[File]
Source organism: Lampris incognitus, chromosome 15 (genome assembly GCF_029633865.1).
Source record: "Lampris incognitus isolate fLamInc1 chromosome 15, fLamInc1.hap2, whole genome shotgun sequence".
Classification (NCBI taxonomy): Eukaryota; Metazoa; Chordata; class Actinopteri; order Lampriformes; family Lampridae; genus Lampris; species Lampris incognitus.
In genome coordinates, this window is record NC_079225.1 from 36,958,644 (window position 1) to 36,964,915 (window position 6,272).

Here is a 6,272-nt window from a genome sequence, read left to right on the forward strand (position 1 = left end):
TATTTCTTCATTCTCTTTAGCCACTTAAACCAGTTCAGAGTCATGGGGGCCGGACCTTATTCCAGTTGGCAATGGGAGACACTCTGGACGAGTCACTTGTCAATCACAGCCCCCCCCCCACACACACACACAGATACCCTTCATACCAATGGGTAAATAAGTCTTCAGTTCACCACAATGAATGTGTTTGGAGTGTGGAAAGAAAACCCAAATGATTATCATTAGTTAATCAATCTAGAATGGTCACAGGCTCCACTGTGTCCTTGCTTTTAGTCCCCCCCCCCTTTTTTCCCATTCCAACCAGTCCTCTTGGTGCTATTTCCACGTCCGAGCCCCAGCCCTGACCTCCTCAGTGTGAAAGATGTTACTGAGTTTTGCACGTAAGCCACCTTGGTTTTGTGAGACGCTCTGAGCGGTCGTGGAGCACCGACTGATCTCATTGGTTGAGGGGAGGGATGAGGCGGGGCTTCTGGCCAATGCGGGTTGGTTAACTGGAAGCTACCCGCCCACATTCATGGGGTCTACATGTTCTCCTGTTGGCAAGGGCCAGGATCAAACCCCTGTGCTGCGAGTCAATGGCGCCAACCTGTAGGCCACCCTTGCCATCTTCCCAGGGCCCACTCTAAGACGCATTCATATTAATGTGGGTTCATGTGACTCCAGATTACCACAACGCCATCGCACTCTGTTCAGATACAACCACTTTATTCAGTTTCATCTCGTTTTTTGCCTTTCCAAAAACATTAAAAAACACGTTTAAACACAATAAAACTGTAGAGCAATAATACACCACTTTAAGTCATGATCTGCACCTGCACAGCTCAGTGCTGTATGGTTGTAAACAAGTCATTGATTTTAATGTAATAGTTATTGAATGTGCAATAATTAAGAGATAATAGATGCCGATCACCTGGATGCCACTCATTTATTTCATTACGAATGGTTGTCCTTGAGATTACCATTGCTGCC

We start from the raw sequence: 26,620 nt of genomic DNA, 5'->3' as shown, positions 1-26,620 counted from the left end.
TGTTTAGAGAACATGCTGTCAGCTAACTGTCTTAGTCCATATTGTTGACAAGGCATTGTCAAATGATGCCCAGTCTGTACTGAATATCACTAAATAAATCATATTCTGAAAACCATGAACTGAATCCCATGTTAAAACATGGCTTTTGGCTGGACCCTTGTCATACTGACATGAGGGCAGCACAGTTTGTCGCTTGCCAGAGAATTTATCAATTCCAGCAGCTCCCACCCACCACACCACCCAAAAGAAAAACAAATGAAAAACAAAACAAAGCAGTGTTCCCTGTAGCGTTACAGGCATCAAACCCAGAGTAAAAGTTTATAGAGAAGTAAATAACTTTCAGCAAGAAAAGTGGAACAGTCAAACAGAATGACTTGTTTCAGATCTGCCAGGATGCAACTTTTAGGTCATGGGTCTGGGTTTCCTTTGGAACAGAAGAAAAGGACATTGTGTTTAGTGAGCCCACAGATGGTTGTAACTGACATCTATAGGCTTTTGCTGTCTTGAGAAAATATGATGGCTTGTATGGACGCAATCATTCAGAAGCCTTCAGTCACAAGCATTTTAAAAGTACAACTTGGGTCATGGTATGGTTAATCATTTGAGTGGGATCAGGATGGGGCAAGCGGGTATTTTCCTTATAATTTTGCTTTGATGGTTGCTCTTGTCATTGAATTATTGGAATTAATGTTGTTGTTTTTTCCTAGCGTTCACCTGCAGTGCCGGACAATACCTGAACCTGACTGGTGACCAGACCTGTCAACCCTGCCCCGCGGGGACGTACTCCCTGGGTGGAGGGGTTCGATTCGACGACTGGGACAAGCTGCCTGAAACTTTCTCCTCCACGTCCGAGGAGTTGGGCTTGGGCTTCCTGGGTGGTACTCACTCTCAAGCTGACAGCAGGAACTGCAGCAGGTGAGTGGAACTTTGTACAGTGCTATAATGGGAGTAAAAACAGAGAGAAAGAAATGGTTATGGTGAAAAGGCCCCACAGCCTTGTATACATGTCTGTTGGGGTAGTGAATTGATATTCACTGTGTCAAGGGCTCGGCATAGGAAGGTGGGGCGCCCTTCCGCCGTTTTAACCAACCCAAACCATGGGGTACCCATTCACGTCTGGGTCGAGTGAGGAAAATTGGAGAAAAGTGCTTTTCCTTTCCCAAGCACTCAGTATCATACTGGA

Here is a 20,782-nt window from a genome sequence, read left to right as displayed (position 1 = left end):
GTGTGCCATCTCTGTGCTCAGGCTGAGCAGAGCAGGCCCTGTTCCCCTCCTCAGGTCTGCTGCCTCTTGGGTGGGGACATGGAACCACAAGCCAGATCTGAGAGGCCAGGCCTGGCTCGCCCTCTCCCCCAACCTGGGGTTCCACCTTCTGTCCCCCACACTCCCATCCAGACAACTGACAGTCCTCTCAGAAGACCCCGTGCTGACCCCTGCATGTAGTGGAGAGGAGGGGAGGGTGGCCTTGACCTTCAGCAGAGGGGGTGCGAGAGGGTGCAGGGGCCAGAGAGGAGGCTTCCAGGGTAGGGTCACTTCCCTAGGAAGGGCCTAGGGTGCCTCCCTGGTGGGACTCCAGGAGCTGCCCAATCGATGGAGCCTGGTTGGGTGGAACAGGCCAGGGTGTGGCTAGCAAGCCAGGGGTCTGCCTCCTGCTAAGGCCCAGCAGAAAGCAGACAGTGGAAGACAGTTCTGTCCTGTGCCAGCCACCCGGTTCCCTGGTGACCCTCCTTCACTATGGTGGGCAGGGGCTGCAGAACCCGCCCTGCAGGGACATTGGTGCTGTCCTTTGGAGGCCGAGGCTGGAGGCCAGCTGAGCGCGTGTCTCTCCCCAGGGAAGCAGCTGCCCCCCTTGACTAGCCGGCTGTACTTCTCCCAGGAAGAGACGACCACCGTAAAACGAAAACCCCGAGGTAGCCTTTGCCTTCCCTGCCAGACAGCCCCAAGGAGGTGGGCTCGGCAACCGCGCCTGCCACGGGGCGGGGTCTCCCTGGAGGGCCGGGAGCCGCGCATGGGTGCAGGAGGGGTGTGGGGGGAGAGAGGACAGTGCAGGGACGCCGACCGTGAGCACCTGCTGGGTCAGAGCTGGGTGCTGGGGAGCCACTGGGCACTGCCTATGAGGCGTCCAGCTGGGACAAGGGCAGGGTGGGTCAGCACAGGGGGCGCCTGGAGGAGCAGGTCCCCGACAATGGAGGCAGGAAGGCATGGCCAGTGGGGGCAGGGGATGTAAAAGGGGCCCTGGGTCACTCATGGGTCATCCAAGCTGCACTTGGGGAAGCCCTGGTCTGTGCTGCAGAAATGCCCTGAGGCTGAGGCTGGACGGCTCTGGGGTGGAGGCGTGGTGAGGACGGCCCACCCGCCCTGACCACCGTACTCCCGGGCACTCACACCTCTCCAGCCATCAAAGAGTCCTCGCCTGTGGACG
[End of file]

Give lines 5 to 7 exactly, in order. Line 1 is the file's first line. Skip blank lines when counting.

Here is a 6,272-nt window from a genome sequence, read left to right on the forward strand (position 1 = left end):
TATTTCTTCATTCTCTTTAGCCACTTAAACCAGTTCAGAGTCATGGGGGCCGGACCTTATTCCAGTTGGCAATGGGAGACACTCTGGACGAGTCACTTGTCAATCACAGCCCCCCCCCCACACACACACACAGATACCCTTCATACCAATGGGTAAATAAGTCTTCAGTTCACCACAATGAATGTGTTTGGAGTGTGGAAAGAAAACCCAAATGATTATCATTAGTTAATCAATCTAGAATGGTCACAGGCTCCACTGTGTCCTTGCTTTTAGTCCCCCCCCCCTTTTTTCCCATTCCAACCAGTCCTCTTGGTGCTATTTCCACGTCCGAGCCCCAGCCCTGACCTCCTCAGTGTGAAAGATGTTACTGAGTTTTGCACGTAAGCCACCTTGGTTTTGTGAGACGCTCTGAGCGGTCGTGGAGCACCGACTGATCTCATTGGTTGAGGGGAGGGATGAGGCGGGGCTTCTGGCCAATGCGGGTTGGTTAACTGGAAGCTACCCGCCCACATTCATGGGGTCTACATGTTCTCCTGTTGGCAAGGGCCAGGATCAAACCCCTGTGCTGCGAGTCAATGGCGCCAACCTGTAGGCCACCCTTGCCATCTTCCCAGGGCCCACTCTAAGACGCATTCATATTAATGTGGGTTCATGTGACTCCAGATTACCACAACGCCATCGCACTCTGTTCAGATACAACCACTTTATTCAGTTTCATCTCGTTTTTTGCCTTTCCAAAAACATTAAAAAACACGTTTAAACACAATAAAACTGTAGAGCAATAATACACCACTTTAAGTCATGATCTGCACCTGCACAGCTCAGTGCTGTATGGTTGTAAACAAGTCATTGATTTTAATGTAATAGTTATTGAATGTGCAATAATTAAGAGATAATAGATGCCGATCACCTGGATGCCACTCATTTATTTCATTACGAATGGTTGTCCTTGAGATTACCATTGCTGCC

We start from the raw sequence: 26,620 nt of genomic DNA, 5'->3' as shown, positions 1-26,620 counted from the left end.